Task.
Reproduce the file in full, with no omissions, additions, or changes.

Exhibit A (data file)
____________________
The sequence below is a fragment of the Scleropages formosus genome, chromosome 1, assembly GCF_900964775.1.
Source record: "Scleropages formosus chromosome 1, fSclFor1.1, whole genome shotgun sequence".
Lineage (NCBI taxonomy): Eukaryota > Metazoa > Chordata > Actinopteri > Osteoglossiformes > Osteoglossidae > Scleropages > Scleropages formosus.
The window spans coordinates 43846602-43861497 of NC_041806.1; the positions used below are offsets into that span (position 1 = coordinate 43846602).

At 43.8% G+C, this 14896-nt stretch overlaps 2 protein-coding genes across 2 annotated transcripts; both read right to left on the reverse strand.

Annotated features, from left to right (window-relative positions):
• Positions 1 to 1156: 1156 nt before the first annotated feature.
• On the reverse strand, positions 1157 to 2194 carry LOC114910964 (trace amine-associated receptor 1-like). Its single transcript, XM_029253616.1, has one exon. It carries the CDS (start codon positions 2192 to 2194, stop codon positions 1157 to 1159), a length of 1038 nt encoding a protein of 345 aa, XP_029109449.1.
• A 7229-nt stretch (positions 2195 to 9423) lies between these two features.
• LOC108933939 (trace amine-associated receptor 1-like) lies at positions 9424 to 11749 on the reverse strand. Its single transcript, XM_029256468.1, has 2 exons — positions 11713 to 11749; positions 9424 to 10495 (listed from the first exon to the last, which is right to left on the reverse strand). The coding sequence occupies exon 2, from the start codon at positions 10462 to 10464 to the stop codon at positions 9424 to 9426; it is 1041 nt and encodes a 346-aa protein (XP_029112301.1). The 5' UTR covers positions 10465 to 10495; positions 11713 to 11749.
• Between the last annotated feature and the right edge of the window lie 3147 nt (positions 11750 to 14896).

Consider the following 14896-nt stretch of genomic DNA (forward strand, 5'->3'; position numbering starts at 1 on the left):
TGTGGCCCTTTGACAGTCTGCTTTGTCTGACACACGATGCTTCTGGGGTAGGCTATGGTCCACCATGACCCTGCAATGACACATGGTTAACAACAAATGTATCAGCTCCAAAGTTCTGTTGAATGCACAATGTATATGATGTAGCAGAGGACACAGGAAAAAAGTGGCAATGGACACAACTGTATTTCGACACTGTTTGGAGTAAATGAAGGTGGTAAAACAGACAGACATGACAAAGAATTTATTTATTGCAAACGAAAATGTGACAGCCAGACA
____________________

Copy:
The sequence below is a fragment of the Scleropages formosus genome, chromosome 1, assembly GCF_900964775.1.
Source record: "Scleropages formosus chromosome 1, fSclFor1.1, whole genome shotgun sequence".
Lineage (NCBI taxonomy): Eukaryota > Metazoa > Chordata > Actinopteri > Osteoglossiformes > Osteoglossidae > Scleropages > Scleropages formosus.
The window spans coordinates 43846602-43861497 of NC_041806.1; the positions used below are offsets into that span (position 1 = coordinate 43846602).

At 43.8% G+C, this 14896-nt stretch overlaps 2 protein-coding genes across 2 annotated transcripts; both read right to left on the reverse strand.

Annotated features, from left to right (window-relative positions):
• Positions 1 to 1156: 1156 nt before the first annotated feature.
• On the reverse strand, positions 1157 to 2194 carry LOC114910964 (trace amine-associated receptor 1-like). Its single transcript, XM_029253616.1, has one exon. It carries the CDS (start codon positions 2192 to 2194, stop codon positions 1157 to 1159), a length of 1038 nt encoding a protein of 345 aa, XP_029109449.1.
• A 7229-nt stretch (positions 2195 to 9423) lies between these two features.
• LOC108933939 (trace amine-associated receptor 1-like) lies at positions 9424 to 11749 on the reverse strand. Its single transcript, XM_029256468.1, has 2 exons — positions 11713 to 11749; positions 9424 to 10495 (listed from the first exon to the last, which is right to left on the reverse strand). The coding sequence occupies exon 2, from the start codon at positions 10462 to 10464 to the stop codon at positions 9424 to 9426; it is 1041 nt and encodes a 346-aa protein (XP_029112301.1). The 5' UTR covers positions 10465 to 10495; positions 11713 to 11749.
• Between the last annotated feature and the right edge of the window lie 3147 nt (positions 11750 to 14896).

Consider the following 14896-nt stretch of genomic DNA (forward strand, 5'->3'; position numbering starts at 1 on the left):
TGTGGCCCTTTGACAGTCTGCTTTGTCTGACACACGATGCTTCTGGGGTAGGCTATGGTCCACCATGACCCTGCAATGACACATGGTTAACAACAAATGTATCAGCTCCAAAGTTCTGTTGAATGCACAATGTATATGATGTAGCAGAGGACACAGGAAAAAAGTGGCAATGGACACAACTGTATTTCGACACTGTTTGGAGTAAATGAAGGTGGTAAAACAGACAGACATGACAAAGAATTTATTTATTGCAAACGAAAATGTGACAGCCAGACA